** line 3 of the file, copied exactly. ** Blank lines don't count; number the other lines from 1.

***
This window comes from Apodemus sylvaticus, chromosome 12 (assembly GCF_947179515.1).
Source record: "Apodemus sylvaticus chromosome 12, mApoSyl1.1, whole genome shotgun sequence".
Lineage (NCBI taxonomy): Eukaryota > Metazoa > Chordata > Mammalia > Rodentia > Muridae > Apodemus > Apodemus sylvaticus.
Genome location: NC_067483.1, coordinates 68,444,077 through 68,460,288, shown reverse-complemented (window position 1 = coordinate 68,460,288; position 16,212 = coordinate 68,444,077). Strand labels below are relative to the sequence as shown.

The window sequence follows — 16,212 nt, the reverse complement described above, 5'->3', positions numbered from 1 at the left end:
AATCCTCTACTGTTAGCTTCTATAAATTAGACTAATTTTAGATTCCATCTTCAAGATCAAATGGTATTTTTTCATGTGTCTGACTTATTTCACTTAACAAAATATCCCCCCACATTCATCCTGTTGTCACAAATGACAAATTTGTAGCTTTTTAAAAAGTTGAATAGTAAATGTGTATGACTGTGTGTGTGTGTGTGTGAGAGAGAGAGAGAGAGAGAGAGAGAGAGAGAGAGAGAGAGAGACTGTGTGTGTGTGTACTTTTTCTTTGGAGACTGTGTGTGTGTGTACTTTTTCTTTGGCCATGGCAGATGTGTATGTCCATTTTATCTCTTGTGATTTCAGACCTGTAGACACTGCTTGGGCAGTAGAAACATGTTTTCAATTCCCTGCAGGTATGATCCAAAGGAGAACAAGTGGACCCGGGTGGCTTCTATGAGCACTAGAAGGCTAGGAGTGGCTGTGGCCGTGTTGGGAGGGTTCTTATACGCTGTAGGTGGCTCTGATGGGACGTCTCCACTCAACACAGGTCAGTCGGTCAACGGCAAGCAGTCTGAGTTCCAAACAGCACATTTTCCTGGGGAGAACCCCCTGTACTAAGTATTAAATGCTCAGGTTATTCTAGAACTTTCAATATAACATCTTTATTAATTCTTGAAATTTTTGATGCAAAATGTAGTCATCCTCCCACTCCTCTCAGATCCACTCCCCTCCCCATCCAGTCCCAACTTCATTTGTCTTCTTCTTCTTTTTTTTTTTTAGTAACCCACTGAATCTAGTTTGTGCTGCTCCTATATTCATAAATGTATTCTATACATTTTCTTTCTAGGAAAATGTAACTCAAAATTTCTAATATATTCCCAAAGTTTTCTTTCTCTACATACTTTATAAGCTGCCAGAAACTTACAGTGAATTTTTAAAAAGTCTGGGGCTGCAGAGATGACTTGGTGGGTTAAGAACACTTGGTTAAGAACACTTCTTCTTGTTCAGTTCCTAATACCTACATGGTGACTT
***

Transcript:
Lineage (NCBI taxonomy): Eukaryota > Metazoa > Chordata > Mammalia > Rodentia > Muridae > Apodemus > Apodemus sylvaticus.